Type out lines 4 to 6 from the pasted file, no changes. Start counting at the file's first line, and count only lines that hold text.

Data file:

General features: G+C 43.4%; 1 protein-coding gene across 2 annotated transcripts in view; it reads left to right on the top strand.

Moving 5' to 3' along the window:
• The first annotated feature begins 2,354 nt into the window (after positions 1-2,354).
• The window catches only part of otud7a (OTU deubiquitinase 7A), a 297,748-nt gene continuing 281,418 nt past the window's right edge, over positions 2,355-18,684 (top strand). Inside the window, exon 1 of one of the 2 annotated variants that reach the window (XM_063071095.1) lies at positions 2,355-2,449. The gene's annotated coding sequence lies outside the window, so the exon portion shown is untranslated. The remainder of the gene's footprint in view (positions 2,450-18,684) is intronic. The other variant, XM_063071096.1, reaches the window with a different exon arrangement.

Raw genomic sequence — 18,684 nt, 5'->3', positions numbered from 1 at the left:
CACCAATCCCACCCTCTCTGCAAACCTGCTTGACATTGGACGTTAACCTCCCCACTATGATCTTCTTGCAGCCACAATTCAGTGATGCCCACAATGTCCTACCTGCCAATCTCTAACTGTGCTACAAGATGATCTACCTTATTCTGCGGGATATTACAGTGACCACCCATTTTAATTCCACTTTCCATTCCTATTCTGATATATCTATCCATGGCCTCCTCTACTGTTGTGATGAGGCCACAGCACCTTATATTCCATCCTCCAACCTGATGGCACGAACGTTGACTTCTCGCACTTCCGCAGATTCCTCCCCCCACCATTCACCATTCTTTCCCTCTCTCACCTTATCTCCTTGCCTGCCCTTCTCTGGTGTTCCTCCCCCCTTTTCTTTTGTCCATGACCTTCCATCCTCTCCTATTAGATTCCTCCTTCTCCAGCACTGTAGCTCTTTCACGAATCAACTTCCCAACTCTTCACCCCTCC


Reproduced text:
• The window catches only part of otud7a (OTU deubiquitinase 7A), a 297,748-nt gene continuing 281,418 nt past the window's right edge, over positions 2,355-18,684 (top strand). Inside the window, exon 1 of one of the 2 annotated variants that reach the window (XM_063071095.1) lies at positions 2,355-2,449. The gene's annotated coding sequence lies outside the window, so the exon portion shown is untranslated. The remainder of the gene's footprint in view (positions 2,450-18,684) is intronic. The other variant, XM_063071096.1, reaches the window with a different exon arrangement.

Raw genomic sequence — 18,684 nt, 5'->3', positions numbered from 1 at the left:
CACCAATCCCACCCTCTCTGCAAACCTGCTTGACATTGGACGTTAACCTCCCCACTATGATCTTCTTGCAGCCACAATTCAGTGATGCCCACAATGTCCTACCTGCCAATCTCTAACTGTGCTACAAGATGATCTACCTTATTCTGCGGGATATTACAGTGACCACCCATTTTAATTCCACTTTCCATTCCTATTCTGATATATCTATCCATGGCCTCCTCTACTGTTGTGATGAGGCCACAGCACCTTATATTCCATCCTCCAACCTGATGGCACGAACGTTGACTTCTCGCACTTCCGCAGATTCCTCCCCCCACCATTCACCATTCTTTCCCTCTCTCACCTTATCTCCTTGCCTGCCCTTCTCTGGTGTTCCTCCCCCCTTTTCTTTTGTCCATGACCTTCCATCCTCTCCTATTAGATTCCTCCTTCTCCAGCACTGTAGCTCTTTCACGAATCAACTTCCCAACTCTTCACCCCTCC